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Ooitame

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Ooitame last won the day on December 8 2020

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About Ooitame

  • Birthday December 11

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    Things and stuff and stuff in things...

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    Eric

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  1. I created my Daisho a Tachi and Waki. Both are from different smiths and a 450 year difference but go together well; both made for battle. Does your daiso smiths need to match?
  2. Ooitame

    Kantei

    Yamashiro den, my guess. Wild guess Tsunahiro or Masahide.
  3. Some geometry seems off. The buffing does not look to have effected the hada too much. However, the hamon does now have an oil quenched look. I would reach out to a trained Togishi on thier opinion. Traditional polishing could be expensive. More pictures including the tang and discolerd areas on the blade may help in forming an opinion. And suggestions from members.
  4. One thing I consider is consistency in quality e.g. Masamune vs Norishigie. So Masamune would not be in my top 10. Also is style variety e.g. Bungo while not consistent in quality, they were able to master many styles. I have purchased only two Nihonto, the stated above and an amazing showta Nagamitsu; before the polish and more so after as it looks Bizen in hada activity, sughata, and hamon activity. I only wanted a diasho and have achieved my goals. Both are great swords in my personal opinion after handling many blades. I believe many collectors prefer the older well known names, but greatness can be overlooked or unappreciated if older is the best mentality. To each their own but greatness spans and the top ten is hard to quantify given the vast time span of Nihonto making. As an example, I can not remember his name, but a (shin?)shinto smith made excellent Soshu works/utushi. Maybe a top ten by nengo would be better.
  5. I have also handled signed Norishige and Uda Kunifusa in good condition are those not museum quality? Those are also members here.
  6. @Nihontocollector752 I have a zaimei uchigatana Norimitsu that is in great condition and reminds me of Oei. Tanobe san, also calling it an excellent example in a highly specialized sayagaki style. Would that qualify for museum quality or no?
  7. I would say Hizen, late Muromachi or early Shinto, maybe Tadayoshi lineage.
  8. My apologies yes the kissaki size and boshi, was what I was referring.
  9. The long boshi threw me off from uda. Good one. Again Jussi, with instinct lead towards the right path, way to go!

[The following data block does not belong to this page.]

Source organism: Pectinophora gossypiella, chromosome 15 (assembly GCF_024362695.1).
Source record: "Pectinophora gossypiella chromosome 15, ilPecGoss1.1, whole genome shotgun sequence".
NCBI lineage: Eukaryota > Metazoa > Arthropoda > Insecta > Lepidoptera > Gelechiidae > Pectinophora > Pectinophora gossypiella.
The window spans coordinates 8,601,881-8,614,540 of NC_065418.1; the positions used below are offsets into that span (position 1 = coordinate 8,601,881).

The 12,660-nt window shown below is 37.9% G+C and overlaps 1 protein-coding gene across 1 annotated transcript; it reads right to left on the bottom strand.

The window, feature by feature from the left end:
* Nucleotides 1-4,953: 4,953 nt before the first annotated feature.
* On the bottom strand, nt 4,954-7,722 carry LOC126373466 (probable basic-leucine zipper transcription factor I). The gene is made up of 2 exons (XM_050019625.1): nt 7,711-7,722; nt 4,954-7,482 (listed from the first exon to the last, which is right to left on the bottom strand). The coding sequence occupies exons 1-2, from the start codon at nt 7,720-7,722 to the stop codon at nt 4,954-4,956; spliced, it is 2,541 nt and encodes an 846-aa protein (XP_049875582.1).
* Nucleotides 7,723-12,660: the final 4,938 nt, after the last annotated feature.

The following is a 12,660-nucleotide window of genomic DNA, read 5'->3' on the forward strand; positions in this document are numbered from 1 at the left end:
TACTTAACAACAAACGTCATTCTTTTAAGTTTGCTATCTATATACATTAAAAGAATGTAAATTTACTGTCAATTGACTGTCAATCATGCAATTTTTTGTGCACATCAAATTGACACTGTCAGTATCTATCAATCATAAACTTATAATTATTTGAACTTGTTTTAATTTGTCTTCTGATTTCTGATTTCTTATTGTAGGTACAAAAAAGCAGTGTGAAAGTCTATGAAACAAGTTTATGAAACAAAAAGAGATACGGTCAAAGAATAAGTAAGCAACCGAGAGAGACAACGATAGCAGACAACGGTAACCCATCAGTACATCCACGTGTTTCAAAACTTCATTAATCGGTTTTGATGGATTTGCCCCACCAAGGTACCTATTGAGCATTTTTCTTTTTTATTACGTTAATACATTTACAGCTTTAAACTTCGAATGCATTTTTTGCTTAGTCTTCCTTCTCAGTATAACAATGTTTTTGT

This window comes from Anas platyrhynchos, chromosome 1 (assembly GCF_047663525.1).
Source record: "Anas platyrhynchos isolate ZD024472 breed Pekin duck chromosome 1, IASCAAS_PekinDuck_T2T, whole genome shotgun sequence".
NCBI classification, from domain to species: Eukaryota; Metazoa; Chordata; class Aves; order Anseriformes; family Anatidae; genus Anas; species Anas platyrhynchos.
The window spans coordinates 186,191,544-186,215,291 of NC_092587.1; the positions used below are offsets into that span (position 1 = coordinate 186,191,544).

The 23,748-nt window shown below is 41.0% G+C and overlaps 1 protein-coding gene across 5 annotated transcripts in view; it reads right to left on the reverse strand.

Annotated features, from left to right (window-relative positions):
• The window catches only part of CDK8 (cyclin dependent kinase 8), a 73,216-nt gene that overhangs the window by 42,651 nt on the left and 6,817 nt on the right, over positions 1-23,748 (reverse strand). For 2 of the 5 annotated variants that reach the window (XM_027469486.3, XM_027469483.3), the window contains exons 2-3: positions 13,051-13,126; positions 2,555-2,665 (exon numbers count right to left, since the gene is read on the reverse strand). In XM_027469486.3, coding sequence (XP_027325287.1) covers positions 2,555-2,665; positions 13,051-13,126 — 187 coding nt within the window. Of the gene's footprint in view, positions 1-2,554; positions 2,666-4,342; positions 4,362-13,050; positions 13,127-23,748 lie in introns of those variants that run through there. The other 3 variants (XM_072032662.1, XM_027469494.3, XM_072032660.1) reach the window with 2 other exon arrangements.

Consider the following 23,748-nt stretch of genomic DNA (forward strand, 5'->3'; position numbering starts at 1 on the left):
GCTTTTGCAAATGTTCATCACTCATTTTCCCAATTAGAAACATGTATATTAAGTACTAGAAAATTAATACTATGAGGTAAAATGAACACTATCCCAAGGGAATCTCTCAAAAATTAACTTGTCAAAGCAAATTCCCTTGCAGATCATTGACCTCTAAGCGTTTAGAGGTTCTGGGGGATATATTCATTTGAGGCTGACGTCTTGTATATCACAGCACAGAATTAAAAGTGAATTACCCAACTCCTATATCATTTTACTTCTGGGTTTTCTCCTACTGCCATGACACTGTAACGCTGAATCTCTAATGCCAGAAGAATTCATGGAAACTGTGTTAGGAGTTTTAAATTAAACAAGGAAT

10. It depends on if you remove the old oil first and how. My opinion after cleaning using 99.9% isopropyl alchohol using tissue paper on top of optical grade cloth, I reapply oil and let it rest for a minute or two in order to absorb into openings and the metal itself. Follwed by the removal of excess. Just be careful of what you use to apply the oil and how much pressure. Too much pressure can cause minute scratches, however over oiling can be a problem if it clumps or leaves smears to attract moisture. In addition, you do not want extra oil seeping into any saya. Furthermore, be careful on drawing and returning the sword to its saya as that is where most damage can occur. Can you share a picture and description on the blade?
  11. I oil my Nakgao with a tissue paper and a little oil and use my fingers as little as possible to place back into the shirasaya. Before replacing back into the Shirasya I check for any tissue paper which may accumulate and cause a spot. One is on a 1478 mei sword with nice patina, the other is a gendai RS with here and there patina. I would think this helps preserve the Nakago and inscriptions and prevent further degradation, so further generations can apprreciate. However, the patina can help with sword age. Given the situation what are your thoughts?
  12. In the continuing education I offer this piece for study and responses. Arrow to the top right will take you to the posts. If not, scroll to the the few posts and you will see ot under my name.
  13. @vajo I believe you like Nagmitsu, and studying hamon. I don't think it gets better than this, well maybe a professional photographer could make it better, anyways enjoy!
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